Manchester City adopted a new badge and appointed Joe Mercer as first team manager in 1965, in order to revive the club then struggling in the 2nd division. He appointed Malcolm Allison as his assistant and made important signings namely Colin Bell and Mike Summerbee. City were promoted to first division.

In 1967-68 season, City signed Francis Lee, Joe Mercer’s ‘final piece in City jigsaw’. And he was. City clinched the first division title, just 2 seasons after getting promoted. Malcolm Allison, always famous for his one-liners said this team is so good they’d be the first to play on Mars. He also claimed City would “terrify Europe” so we know what happened next. Yes, City finished 13th in the league next season and were knocked out of the European Cup (Present day Champions League) in the first round itself. But the team did manage to win their 4th FA Cup title, beating Leicester City in the final.

The following season, Manchester City became the first English club to win a domestic and European title in the same season, winning UEFA Cup Winners Cup as well the League Cup.

Things however weren’t as pretty off the pitch as they looked on it. A rift between Mercer and Allison resulted in City letting go the former and appointing the latter.

In 1973-74 season, former City captain and league winner Tony Book was appointed first team manager by chairman Peter Swales. City lost to Wolves in League Cup final. Former United player Denis Law scored the famous backheel goal for City on final day of the season at Old Trafford to confirm their relegation. Results elsewhere meant United would have been relegated either way but where’s the fun in that?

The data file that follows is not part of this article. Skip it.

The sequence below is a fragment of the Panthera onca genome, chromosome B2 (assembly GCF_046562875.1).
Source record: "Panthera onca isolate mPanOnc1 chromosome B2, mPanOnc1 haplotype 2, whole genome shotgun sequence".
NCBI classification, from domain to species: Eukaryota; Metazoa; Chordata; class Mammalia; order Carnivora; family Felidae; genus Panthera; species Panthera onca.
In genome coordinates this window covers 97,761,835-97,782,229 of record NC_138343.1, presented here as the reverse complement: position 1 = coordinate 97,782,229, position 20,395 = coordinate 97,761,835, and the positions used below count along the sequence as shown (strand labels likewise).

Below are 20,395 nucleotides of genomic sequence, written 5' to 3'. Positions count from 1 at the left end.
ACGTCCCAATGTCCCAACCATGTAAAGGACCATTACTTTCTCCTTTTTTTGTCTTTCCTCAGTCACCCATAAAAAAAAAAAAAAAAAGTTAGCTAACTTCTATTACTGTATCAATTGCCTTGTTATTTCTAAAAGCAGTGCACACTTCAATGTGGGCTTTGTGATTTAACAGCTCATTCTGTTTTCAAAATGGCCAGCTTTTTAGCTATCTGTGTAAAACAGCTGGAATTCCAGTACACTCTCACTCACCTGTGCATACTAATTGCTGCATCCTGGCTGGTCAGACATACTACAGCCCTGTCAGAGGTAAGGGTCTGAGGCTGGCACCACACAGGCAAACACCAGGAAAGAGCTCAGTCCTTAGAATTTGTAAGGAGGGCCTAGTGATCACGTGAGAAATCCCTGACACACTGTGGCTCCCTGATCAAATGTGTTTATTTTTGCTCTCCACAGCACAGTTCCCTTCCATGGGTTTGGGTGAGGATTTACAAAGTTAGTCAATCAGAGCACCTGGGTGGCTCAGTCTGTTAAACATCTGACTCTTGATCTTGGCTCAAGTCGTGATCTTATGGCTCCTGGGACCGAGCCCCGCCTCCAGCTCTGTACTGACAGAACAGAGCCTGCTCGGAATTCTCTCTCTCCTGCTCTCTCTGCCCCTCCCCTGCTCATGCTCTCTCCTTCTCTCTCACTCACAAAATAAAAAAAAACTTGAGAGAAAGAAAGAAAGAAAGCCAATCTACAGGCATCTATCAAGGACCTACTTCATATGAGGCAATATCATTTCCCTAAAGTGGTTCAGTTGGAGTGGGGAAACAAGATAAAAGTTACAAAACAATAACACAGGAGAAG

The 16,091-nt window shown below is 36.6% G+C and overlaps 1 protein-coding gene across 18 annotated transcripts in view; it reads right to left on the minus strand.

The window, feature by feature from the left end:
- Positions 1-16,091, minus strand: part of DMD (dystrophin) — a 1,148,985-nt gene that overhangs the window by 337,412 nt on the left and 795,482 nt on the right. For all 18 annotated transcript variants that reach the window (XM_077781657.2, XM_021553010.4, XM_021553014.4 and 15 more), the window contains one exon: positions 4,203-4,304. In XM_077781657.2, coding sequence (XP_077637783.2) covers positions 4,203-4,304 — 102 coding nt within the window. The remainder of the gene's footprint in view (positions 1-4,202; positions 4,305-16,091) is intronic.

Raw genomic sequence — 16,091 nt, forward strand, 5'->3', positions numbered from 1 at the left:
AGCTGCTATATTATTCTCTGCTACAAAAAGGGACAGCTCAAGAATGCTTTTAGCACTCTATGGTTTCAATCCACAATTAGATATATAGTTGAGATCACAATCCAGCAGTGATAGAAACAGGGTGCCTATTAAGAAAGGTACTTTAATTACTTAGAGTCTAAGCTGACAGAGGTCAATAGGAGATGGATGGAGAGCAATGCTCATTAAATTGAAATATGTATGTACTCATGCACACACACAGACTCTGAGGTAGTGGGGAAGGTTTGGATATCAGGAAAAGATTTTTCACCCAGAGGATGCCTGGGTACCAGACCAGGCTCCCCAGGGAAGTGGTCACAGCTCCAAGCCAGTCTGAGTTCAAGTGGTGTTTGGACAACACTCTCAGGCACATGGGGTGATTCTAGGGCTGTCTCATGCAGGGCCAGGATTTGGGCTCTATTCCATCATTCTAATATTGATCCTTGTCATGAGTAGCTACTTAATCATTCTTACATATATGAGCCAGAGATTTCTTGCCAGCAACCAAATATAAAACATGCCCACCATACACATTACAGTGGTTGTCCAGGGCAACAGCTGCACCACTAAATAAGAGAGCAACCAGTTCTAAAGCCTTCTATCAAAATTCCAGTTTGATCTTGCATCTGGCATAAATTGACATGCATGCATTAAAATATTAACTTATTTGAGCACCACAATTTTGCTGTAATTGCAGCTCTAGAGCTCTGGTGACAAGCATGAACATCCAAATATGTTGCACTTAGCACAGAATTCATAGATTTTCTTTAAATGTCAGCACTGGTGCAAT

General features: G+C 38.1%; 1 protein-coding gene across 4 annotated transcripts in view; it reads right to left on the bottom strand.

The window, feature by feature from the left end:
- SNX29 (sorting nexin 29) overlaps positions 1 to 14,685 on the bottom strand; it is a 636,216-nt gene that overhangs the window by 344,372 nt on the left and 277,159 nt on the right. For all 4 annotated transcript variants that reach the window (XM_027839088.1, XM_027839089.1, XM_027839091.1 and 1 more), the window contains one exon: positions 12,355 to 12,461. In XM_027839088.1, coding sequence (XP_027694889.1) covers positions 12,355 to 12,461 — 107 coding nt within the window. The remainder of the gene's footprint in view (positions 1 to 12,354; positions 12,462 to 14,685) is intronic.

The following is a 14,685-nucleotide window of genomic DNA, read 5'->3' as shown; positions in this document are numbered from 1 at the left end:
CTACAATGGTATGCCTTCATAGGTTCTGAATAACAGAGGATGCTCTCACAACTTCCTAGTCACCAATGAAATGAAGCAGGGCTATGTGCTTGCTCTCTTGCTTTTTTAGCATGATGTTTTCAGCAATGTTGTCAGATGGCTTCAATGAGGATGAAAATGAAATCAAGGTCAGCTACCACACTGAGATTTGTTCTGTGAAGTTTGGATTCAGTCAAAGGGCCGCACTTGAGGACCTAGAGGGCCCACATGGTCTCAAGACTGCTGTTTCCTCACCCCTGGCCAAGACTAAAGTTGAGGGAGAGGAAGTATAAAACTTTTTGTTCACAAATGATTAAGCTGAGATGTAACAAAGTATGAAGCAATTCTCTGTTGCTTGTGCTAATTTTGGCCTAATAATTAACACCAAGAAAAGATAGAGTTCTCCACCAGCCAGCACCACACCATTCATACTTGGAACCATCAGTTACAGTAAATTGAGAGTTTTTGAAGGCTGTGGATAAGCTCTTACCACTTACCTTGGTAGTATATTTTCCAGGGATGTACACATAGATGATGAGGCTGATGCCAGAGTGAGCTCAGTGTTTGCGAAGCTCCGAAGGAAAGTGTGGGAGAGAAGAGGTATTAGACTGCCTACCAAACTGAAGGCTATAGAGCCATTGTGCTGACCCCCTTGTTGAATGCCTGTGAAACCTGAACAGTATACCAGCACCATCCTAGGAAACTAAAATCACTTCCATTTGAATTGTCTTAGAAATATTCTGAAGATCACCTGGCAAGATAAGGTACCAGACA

A spectacular over head kick by Dennis Tueart sealed League Cup for City vs Newcastle in 1976. Next season, City missed the league title by a point and then entered a period of decline. Colin Bell had suffered a cruel injury a year before while City were losing key players and changing managers at pace. But whatever be the results on the pitch, City continued to remain one of the best supported clubs throughout this period, which is contrary to the popular belief, but a fact nonetheless.

In the 1980s, City reached FA Cup final once, were relegated twice, beat Huddersfield with a club record 10-1 scoreline while also beating Manchester United 5-1 in the ‘Demolition Derby’ at Maine Road.

1990s was a difficult decade for City. The club was one of the founding members of the Premier League and finished at 9th place in the inaugural season but struggled for the next 3 years. In 1994, Kippax, one of the largest terrace stands in the country was closed down. Peter Swales, who had been City’s chairman for 20 years was pressurized by the fans to leave the club following the recent struggles and was replaced by Francis Lee. But things only got worse. In 1994-95 season, the City squad was managed by 5 different managers!